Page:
Tuesday, August 23, 2011

Broadening the Tax Base

I feel that I'm a charitable fellow. I'm willing to give folks the benefit of the doubt. I even try to understand politicians and am sympathetic to the competing interests they must serve. Alas, my sympathies cannot extend to complete idiocy.

In the latest round of foolishness parts of the Republican Party are attempting to make the case that we need to broaden the tax base. They are upset that only 53% pay income tax. To quote Bachmann:
Part of the problem is today, only 53 percent pay any federal income tax at all; 47 percent pay nothing. We need to broaden the base so that everybody pays something.
I'm all about broadening the tax base. I believe that all citizens of any republic need to have skin in the game. The problem with this line is that the poor already pay a lot in taxes. They may not pay income tax, but they pay sales tax, payroll tax (what a crappy tax), gas tax, and a whole slew of other taxes.

It is this sloppiness of thinking that bothers me. The Republicans are obsessing over one part of the tax code and missing all the rest. We need tax reform in this country. Our tax code is inefficient, out of date, and harmful to our economy. But to do that we need to have an honest look at the whole tax pie. We can't just fight over marginal income tax rates or look at capital gains taxes, while ignoring payroll tax (oh how I loathe it), sales tax, and state taxes.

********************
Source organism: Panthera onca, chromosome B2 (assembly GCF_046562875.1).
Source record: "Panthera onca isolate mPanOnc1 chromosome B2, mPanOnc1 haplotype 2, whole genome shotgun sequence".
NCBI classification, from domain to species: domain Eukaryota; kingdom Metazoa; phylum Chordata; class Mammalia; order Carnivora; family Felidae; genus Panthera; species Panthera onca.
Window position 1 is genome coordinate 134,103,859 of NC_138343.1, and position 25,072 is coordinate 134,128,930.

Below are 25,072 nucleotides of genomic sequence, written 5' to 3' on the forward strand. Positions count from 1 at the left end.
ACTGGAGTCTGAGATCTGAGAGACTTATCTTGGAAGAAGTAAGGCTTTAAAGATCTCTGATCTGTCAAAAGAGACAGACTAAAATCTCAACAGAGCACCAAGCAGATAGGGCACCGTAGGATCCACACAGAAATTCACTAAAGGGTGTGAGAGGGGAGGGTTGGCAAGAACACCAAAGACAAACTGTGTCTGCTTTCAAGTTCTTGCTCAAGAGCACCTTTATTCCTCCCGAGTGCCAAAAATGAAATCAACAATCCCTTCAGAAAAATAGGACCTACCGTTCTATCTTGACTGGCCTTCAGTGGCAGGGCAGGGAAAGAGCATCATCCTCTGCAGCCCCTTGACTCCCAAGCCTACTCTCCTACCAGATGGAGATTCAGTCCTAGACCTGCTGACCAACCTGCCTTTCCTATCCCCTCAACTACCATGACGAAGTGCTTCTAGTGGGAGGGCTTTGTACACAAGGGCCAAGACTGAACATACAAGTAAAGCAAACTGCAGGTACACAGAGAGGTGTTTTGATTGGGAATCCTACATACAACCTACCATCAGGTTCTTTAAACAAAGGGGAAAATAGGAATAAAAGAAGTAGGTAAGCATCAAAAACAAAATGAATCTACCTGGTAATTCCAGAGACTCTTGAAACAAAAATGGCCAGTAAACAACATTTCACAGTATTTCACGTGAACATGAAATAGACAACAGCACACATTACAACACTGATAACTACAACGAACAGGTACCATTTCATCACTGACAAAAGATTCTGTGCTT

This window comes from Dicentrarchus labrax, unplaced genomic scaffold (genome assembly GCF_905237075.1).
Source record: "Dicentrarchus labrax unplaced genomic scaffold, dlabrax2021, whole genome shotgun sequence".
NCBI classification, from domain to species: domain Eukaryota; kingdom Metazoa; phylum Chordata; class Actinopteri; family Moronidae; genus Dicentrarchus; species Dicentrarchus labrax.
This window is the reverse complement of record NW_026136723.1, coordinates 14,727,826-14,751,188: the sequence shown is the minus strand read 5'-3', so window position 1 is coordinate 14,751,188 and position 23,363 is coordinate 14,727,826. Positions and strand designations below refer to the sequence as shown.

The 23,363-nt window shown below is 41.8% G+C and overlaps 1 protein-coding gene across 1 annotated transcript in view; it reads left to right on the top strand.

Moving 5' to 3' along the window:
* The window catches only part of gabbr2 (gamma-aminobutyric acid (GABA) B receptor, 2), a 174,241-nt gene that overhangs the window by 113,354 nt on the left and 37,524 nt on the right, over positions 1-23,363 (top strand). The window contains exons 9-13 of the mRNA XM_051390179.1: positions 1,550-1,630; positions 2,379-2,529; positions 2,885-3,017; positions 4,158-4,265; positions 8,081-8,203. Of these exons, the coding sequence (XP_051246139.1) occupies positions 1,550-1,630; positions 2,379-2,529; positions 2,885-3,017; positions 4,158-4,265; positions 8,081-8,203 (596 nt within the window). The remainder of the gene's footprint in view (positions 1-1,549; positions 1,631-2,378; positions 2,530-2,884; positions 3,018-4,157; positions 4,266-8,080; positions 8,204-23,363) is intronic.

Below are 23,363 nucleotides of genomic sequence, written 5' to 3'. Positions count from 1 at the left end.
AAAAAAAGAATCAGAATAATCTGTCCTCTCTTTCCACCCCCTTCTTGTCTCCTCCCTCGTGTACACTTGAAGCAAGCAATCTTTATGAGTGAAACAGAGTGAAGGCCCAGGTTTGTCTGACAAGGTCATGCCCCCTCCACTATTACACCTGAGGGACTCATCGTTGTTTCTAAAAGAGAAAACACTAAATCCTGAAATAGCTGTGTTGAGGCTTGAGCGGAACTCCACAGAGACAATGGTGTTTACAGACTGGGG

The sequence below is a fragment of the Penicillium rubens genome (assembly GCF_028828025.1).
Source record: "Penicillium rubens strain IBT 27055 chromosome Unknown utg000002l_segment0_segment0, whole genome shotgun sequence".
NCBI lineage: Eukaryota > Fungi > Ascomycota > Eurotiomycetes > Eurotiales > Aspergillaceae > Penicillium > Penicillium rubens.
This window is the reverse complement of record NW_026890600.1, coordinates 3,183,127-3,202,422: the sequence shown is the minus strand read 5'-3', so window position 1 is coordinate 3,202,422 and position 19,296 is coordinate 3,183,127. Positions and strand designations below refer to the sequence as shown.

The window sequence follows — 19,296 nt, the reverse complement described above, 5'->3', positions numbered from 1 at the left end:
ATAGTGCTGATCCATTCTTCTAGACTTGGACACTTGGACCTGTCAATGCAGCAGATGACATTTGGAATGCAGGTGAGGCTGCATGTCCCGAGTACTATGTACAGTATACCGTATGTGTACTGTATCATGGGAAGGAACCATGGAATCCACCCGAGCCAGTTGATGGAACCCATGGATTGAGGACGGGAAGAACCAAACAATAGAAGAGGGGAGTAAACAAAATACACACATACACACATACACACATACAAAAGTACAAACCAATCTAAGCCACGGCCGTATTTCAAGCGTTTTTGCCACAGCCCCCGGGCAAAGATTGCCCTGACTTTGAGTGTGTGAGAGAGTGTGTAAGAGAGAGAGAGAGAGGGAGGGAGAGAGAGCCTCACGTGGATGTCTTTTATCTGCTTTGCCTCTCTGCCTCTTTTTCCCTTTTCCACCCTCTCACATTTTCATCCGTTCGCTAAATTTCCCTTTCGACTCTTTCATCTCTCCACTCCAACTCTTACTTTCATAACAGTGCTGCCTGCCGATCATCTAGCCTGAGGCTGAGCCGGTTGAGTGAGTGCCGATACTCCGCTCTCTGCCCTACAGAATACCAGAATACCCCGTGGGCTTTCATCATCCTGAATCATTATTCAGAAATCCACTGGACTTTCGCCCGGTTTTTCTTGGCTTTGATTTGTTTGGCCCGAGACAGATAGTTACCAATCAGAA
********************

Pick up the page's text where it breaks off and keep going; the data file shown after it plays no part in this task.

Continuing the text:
1. I appreciate your post here, because I think this argument is lost in almost all the broad national tax conversations.
    We presume that income tax is the only tax that people incur. The reality is that all people who pay into the economy are paying taxes, contributing to the system, not freeloading.
    Or course we need to address the tax code, broadening the base, sure, but its a terrible omission to claim that the poor pay no taxes.

  2. exactly. that's why i get so worked up about this and other debates. people willfully ignore the whole debate to gain an edge.